This stream is right next to the road and gets really crowded really fast. Within 30 minutes of being on stream I had someone above me and below me and felt really boxed in. I passed this area at least twice every day for 9 days and can't recall seeing one bent rod except a lady who was fishing right underneath the bridge below the Lamar River trailhead, congrats to her. Feeling like the water should be clear I was looking forward to and try to keep Dad rested for Wednesday.
09-02-2009, 10:53 PM
On Wednesday, August 25th, we started early for the 2nd meadow of Slough Creek. I confess that I was a little nervous about fishing here, the words from the local fly shop was that by this time in the season it was a great place to watch big trout come look at your fly and then refuse it.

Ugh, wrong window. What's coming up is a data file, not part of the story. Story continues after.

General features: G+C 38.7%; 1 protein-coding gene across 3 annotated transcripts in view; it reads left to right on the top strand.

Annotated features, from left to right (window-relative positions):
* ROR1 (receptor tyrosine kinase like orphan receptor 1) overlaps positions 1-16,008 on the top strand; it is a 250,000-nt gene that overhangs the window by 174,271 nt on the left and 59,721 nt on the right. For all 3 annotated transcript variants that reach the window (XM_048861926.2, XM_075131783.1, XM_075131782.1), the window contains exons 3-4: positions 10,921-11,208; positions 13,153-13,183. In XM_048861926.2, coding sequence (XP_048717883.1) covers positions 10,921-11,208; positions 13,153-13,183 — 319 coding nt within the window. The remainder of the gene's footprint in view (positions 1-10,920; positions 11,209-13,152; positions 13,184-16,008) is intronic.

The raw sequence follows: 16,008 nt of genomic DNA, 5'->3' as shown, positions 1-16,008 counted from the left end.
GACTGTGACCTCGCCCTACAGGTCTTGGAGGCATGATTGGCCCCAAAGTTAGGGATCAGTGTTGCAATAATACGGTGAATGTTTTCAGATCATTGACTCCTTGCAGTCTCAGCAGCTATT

On the hike in we passed the horse-drawn wagon from Silver Tip Ranch on the way out for supplies
I had intended to fish the upper portions of the second meadow, but after passing-up the first meadow and realizing that there was no one in front of us I just had to stop in the lower portions of the second meadow. Upon arriving on the creek, we discovered that this truly was going to be about sight fishing. After watching several fish come and look at my hopper only to refuse it I sat down on the bank and watched the fish. I convinced myself to forget that I was out west and do what I would do if I were back home. So, I tied on nothing but a small nymph and 1st cast netted
the next 4 hours saw a lot of